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This week in history...

The Oxford/Regent Street area’s influence concerned retailers, Moss Bros targeted brides-to-be, and the Fayed brothers were rumoured to be selling House of Fraser.


The growing trading influence of the Oxford Street and Regent Street area of London came under scrutiny in Drapers on April 17 1909, prompted by the previous month’s arrival on Oxford Street of Selfridges and the fact that the growing use of tube trains and motor buses was bringing more shoppers into the area from the suburbs.  

“Is the area absorbing more and more of the public money to the detriment of the district and suburban draper?” asked Drapers. Although it pointed out that anyone who asked this question would almost always answer “yes”, the magazine decided to take a closer look at the evidence to see if this was really true.

With most of the big retailers in the area being limited companies, Drapers was able to acquire their annual reports for the past eight years to see if the profits for those stores in the “magic circle” area of Oxford/Regent Street were increasing year on year, and then compare them to retailers outside the area.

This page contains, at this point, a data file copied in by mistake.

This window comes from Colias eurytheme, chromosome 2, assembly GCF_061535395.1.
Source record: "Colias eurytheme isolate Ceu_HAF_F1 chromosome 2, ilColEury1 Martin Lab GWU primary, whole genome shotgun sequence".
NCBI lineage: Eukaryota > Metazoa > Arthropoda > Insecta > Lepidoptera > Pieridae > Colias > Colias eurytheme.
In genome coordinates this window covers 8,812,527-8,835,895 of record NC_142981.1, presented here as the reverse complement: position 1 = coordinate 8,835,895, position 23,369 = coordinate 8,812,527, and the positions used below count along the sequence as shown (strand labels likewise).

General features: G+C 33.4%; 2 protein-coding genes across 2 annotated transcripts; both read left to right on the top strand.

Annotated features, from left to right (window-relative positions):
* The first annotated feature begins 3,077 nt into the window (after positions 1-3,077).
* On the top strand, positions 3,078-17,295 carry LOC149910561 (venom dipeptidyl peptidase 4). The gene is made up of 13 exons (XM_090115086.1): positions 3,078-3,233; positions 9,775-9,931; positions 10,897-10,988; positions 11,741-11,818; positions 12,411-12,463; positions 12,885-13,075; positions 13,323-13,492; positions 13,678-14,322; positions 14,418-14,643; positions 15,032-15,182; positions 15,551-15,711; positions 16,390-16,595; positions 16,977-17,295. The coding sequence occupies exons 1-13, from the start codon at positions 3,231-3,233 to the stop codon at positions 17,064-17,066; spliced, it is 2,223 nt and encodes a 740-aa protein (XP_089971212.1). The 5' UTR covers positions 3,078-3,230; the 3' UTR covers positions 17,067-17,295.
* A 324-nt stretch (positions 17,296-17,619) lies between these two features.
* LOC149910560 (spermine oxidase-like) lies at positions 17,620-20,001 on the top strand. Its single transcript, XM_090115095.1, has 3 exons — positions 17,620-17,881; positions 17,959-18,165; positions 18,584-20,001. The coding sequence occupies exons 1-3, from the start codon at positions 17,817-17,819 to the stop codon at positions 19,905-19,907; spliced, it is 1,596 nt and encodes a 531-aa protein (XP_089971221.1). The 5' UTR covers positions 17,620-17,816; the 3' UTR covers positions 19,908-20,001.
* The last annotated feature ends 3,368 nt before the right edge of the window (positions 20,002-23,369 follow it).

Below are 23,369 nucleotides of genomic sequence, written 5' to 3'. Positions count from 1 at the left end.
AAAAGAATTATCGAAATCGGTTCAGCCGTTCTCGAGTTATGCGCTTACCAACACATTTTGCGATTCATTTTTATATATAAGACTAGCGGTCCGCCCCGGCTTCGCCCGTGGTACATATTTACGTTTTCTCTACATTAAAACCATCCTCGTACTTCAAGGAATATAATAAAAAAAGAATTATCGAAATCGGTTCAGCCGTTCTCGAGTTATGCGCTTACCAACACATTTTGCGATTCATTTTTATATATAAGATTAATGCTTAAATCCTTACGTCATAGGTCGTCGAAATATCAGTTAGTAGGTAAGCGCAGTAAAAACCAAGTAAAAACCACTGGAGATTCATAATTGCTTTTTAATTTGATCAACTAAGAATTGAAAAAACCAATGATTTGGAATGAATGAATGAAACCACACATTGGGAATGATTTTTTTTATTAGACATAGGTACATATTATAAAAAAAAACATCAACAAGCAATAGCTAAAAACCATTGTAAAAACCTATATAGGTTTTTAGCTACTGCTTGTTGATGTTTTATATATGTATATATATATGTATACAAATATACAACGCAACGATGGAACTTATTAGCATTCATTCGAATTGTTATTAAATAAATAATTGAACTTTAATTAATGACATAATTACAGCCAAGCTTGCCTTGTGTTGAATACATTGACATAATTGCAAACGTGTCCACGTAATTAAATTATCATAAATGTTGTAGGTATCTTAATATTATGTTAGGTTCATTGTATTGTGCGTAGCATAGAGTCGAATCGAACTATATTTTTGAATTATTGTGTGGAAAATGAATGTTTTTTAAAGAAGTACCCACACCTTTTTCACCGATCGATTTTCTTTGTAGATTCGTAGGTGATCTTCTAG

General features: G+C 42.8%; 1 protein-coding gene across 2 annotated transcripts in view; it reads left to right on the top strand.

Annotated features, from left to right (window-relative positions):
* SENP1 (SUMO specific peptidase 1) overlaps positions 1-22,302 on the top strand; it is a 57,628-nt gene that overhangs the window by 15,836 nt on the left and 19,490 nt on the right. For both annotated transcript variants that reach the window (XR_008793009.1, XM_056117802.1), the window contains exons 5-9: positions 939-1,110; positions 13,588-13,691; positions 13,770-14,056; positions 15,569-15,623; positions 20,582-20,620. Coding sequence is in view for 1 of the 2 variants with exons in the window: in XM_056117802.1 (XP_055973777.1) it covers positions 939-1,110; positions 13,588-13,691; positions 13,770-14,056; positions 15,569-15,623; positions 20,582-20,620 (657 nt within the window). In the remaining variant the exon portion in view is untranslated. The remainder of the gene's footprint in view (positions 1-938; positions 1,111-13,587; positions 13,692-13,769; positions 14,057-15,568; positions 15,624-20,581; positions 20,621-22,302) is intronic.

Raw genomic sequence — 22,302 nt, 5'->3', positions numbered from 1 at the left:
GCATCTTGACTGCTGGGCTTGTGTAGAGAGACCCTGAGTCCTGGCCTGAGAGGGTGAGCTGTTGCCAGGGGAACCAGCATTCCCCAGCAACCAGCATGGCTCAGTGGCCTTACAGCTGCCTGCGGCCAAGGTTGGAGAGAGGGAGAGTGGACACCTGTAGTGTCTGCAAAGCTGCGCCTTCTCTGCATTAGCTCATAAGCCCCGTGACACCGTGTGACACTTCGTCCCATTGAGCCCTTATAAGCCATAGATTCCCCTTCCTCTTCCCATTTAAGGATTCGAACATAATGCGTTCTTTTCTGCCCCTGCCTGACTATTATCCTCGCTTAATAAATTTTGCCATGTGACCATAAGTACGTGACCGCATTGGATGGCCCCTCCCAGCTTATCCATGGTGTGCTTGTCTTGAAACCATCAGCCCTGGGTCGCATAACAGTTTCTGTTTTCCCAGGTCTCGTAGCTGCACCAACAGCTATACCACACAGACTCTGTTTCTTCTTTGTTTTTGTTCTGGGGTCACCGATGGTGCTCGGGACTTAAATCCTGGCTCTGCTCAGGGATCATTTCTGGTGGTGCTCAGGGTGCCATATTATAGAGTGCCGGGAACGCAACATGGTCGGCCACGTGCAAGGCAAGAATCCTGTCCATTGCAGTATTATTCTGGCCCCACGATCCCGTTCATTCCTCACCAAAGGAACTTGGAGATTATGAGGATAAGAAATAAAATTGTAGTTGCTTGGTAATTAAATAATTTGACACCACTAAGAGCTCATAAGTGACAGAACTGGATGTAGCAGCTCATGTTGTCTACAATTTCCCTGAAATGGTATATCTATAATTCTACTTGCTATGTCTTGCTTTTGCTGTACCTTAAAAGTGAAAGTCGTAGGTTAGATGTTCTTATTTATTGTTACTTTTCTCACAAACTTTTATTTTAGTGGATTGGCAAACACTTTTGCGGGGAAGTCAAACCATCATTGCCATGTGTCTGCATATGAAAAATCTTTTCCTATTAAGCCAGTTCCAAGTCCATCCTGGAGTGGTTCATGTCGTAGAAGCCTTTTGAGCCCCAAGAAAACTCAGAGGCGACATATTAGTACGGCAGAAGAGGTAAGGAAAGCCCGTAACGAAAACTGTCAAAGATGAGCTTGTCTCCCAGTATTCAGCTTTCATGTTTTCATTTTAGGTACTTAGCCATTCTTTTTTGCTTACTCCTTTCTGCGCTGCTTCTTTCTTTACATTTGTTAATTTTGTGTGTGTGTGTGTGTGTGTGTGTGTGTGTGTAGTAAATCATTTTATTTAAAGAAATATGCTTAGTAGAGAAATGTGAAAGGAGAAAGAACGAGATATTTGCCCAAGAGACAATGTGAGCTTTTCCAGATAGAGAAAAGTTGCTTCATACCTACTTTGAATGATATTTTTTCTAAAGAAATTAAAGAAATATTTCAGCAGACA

The results were surprising, showing that, if anything, retailers in the Oxford/Regent Street area including Dickins & Jones, Swan & Edgar and Liberty had shown only slight progress year on year, with nothing to suggest that district and suburban retailers need be alarmed. Indeed, some retailers showed both rises and falls in profits over the years. 

In contrast, for the three big department stores just outside the area – Whiteley’s, Harrods and John Barker’s – profits had shown continual progress over the eight years.

The reasons for this were unclear, said Drapers, but it speculated that “it may be that the traders in the Oxford Street zone are so closely packed together that competition between them is keener than in the case of the other three big stores.”

It concluded that the suburban retailer could be consoled by the fact that “the competition he has to face is apparently not so flourishing as common report states.” 


In the April 14 1938 issue of The Outfitter (later incorporated into Drapers), a novel advertising scheme by menswear retailer Moss Bros aroused interest.